Wise Folly

November 7, 2016

 

Date: 06 Nov 2016

 

Text: 1 Corinthians 1:18-2:5

 

Introduction

 

In the previous two sermons we have considered the significance of the Cross to our Christian faith; what it truly means in the overall scheme of things and how we should view it as we meditate on all that Jesus has done, and keeps on doing, for us. Firstly we heard Isaiah’s prophecy of the suffering of servant, the man of sorrows Who suffered on behalf of the many. In the next sermon we saw how that prophecy of Isaiah was fulfilled in Jesus and we then considered Jesus’ compassion as He spent His final hours on earth.

 

Today I want us to consider how many of the people reacted to all this as Paul preached his message of Christ crucified. In many ways it is a fanciful and strange message that takes some believing. Hopefully we will be able to see from these verses in 1 Corinthians 1 & 2 how Paul dealt with the sceptics and how so many accepted Jesus as Saviour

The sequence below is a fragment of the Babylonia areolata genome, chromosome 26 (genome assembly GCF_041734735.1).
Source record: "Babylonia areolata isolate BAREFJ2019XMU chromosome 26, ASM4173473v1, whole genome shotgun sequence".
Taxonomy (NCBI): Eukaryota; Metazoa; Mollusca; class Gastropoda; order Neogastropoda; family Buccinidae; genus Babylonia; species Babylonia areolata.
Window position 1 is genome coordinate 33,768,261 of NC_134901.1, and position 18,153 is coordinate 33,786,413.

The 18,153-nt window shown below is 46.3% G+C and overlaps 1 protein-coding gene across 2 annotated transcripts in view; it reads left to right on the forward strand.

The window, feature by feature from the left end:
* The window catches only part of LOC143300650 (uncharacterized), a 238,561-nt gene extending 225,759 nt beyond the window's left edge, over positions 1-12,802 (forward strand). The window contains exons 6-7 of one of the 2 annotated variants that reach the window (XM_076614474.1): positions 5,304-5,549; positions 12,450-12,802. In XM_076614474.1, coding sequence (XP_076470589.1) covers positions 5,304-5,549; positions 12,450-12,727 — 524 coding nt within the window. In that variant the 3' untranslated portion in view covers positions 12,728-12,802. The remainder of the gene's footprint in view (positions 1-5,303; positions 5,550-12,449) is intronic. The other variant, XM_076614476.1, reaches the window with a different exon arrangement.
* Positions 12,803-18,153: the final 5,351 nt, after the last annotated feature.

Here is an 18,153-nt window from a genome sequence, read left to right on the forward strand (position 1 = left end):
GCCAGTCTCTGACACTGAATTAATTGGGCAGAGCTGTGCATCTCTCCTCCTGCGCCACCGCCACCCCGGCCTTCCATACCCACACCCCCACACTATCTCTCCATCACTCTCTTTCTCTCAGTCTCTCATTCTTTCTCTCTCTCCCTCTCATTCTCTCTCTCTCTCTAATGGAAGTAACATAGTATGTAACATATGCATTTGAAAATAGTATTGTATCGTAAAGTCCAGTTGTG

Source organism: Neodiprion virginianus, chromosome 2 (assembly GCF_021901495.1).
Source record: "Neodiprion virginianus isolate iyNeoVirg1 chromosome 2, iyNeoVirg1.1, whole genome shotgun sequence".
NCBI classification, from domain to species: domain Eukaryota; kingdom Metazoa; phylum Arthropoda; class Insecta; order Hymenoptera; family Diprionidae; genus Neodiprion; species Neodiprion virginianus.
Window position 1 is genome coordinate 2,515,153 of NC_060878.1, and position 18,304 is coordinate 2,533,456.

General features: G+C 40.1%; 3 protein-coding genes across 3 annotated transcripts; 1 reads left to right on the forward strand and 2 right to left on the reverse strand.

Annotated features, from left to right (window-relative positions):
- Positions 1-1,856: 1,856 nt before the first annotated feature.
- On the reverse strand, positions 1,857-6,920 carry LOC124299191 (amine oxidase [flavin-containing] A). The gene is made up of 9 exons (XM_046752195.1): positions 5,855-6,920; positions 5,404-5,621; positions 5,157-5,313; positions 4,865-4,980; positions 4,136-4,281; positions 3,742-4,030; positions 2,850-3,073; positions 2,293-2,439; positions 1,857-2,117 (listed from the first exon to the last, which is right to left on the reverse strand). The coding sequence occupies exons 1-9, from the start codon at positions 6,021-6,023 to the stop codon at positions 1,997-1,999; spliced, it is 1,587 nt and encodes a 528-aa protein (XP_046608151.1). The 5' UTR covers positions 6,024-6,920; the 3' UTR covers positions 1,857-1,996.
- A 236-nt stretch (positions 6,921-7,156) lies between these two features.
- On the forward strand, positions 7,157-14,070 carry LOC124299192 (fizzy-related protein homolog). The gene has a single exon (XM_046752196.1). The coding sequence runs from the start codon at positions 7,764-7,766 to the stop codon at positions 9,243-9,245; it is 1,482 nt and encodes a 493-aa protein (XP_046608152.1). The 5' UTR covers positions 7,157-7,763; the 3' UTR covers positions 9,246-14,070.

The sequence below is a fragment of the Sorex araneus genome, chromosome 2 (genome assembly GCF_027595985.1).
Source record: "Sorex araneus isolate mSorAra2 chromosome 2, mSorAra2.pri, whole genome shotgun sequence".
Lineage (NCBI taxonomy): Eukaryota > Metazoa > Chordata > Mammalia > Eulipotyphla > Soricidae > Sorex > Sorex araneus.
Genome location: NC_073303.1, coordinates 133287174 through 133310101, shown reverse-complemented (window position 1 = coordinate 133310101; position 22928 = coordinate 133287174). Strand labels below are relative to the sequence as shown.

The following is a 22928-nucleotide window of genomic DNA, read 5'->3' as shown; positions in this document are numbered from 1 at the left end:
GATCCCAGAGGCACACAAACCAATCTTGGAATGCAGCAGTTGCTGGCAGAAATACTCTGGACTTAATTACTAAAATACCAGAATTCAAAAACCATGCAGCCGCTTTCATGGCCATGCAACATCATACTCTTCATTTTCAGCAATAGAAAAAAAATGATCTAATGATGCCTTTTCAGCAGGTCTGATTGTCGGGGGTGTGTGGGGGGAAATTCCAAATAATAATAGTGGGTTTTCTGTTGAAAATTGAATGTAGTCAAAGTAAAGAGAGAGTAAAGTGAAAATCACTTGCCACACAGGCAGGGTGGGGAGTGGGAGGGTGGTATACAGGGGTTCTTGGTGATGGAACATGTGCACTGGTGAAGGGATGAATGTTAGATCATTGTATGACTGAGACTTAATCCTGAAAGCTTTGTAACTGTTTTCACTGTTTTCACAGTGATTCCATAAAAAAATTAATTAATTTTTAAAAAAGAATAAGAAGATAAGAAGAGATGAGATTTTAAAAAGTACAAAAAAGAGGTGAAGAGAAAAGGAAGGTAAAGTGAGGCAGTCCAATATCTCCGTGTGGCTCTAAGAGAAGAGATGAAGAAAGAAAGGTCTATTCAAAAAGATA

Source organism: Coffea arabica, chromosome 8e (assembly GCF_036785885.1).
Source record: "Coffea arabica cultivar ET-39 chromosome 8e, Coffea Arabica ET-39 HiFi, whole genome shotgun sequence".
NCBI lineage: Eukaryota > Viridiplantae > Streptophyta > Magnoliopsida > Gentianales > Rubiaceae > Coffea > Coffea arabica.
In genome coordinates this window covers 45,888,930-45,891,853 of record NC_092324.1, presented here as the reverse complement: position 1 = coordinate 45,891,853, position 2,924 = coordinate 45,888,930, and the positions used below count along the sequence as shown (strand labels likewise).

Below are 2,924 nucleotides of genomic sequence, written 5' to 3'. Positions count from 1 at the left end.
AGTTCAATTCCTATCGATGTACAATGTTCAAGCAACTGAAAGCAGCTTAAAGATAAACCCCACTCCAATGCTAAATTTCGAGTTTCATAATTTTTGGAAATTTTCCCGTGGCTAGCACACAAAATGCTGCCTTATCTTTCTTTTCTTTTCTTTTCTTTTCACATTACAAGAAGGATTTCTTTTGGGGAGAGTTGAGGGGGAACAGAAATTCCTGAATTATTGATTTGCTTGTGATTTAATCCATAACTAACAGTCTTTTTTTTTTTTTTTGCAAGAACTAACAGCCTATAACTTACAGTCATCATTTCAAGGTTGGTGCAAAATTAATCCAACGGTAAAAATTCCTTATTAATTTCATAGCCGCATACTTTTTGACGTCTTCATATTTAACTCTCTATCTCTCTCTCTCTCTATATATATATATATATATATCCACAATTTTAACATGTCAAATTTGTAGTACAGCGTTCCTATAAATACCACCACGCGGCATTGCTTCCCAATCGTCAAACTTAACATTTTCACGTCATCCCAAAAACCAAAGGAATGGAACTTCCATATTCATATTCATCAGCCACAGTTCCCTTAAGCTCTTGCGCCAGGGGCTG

Preamble

 

How good is your memory? Do you remember some of the comedy that used to be on the good old steam radio? Perhaps stupidly I have a pretty good memory for comedy and one of my memories is of an American comedian by the name of Bob Newhart. He used to do particularly humorous monologues that usually involved someone writing or phoning home from a holiday or a trip of some sort. One such sketch involved Sir Walter Raleigh phoning home about his latest discovery. He phoned home to tell them that he had bought tons of leaves. The person he was speaking to was rather taken aback at the news given that it was autumn and they had rather a lot of leaves of their own lying on the ground. As they were talking the receiver of this call even said to one of his colleagues, come and listen in, I’ve not nutty Walt on the phone. When prompted to explain what he was suggesting they do with all these leaves, Sir Walter went on to explain that you take these leaves, cut them up roughly, roll them up in some paper and then; and it is here that the receiver suggests that perhaps you stick them in your ear; you hold them between your lips and you set fire to them. It’s all very, very funny, but think about it a little and you will remember that the tobacco industry became a multi-billion pound industry all over the world. That may have been a paraphrase, but the story was true.